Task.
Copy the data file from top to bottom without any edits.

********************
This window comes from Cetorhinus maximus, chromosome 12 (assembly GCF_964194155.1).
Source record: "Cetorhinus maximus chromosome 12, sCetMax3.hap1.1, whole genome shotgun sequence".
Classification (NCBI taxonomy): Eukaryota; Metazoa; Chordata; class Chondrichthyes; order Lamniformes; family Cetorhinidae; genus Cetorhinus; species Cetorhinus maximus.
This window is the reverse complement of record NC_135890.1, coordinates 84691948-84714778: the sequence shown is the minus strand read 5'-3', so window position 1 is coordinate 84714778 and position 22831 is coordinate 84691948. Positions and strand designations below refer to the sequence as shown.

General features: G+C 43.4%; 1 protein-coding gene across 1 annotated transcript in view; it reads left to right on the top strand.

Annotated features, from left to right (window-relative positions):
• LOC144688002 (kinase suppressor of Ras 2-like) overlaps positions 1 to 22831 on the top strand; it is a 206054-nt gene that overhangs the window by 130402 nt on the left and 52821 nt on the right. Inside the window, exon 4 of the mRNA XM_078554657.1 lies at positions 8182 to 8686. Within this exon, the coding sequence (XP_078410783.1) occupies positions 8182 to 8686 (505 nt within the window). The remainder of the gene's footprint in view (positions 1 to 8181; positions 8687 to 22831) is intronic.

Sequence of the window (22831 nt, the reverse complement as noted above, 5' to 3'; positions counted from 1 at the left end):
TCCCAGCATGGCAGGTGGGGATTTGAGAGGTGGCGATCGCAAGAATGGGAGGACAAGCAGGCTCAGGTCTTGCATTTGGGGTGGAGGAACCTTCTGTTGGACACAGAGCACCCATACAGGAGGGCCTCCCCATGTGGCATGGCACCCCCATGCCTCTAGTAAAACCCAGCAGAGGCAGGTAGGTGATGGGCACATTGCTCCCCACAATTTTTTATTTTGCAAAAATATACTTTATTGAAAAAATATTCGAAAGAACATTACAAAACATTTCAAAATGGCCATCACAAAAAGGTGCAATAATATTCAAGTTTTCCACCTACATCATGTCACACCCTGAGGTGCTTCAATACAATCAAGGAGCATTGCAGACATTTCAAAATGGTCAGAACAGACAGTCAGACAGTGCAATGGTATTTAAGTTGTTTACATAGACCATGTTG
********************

This window comes from Cetorhinus maximus, chromosome 12 (assembly GCF_964194155.1).
Source record: "Cetorhinus maximus chromosome 12, sCetMax3.hap1.1, whole genome shotgun sequence".
Classification (NCBI taxonomy): Eukaryota; Metazoa; Chordata; class Chondrichthyes; order Lamniformes; family Cetorhinidae; genus Cetorhinus; species Cetorhinus maximus.
This window is the reverse complement of record NC_135890.1, coordinates 84691948-84714778: the sequence shown is the minus strand read 5'-3', so window position 1 is coordinate 84714778 and position 22831 is coordinate 84691948. Positions and strand designations below refer to the sequence as shown.

General features: G+C 43.4%; 1 protein-coding gene across 1 annotated transcript in view; it reads left to right on the top strand.

Annotated features, from left to right (window-relative positions):
• LOC144688002 (kinase suppressor of Ras 2-like) overlaps positions 1 to 22831 on the top strand; it is a 206054-nt gene that overhangs the window by 130402 nt on the left and 52821 nt on the right. Inside the window, exon 4 of the mRNA XM_078554657.1 lies at positions 8182 to 8686. Within this exon, the coding sequence (XP_078410783.1) occupies positions 8182 to 8686 (505 nt within the window). The remainder of the gene's footprint in view (positions 1 to 8181; positions 8687 to 22831) is intronic.

Sequence of the window (22831 nt, the reverse complement as noted above, 5' to 3'; positions counted from 1 at the left end):
TCCCAGCATGGCAGGTGGGGATTTGAGAGGTGGCGATCGCAAGAATGGGAGGACAAGCAGGCTCAGGTCTTGCATTTGGGGTGGAGGAACCTTCTGTTGGACACAGAGCACCCATACAGGAGGGCCTCCCCATGTGGCATGGCACCCCCATGCCTCTAGTAAAACCCAGCAGAGGCAGGTAGGTGATGGGCACATTGCTCCCCACAATTTTTTATTTTGCAAAAATATACTTTATTGAAAAAATATTCGAAAGAACATTACAAAACATTTCAAAATGGCCATCACAAAAAGGTGCAATAATATTCAAGTTTTCCACCTACATCATGTCACACCCTGAGGTGCTTCAATACAATCAAGGAGCATTGCAGACATTTCAAAATGGTCAGAACAGACAGTCAGACAGTGCAATGGTATTTAAGTTGTTTACATAGACCATGTTG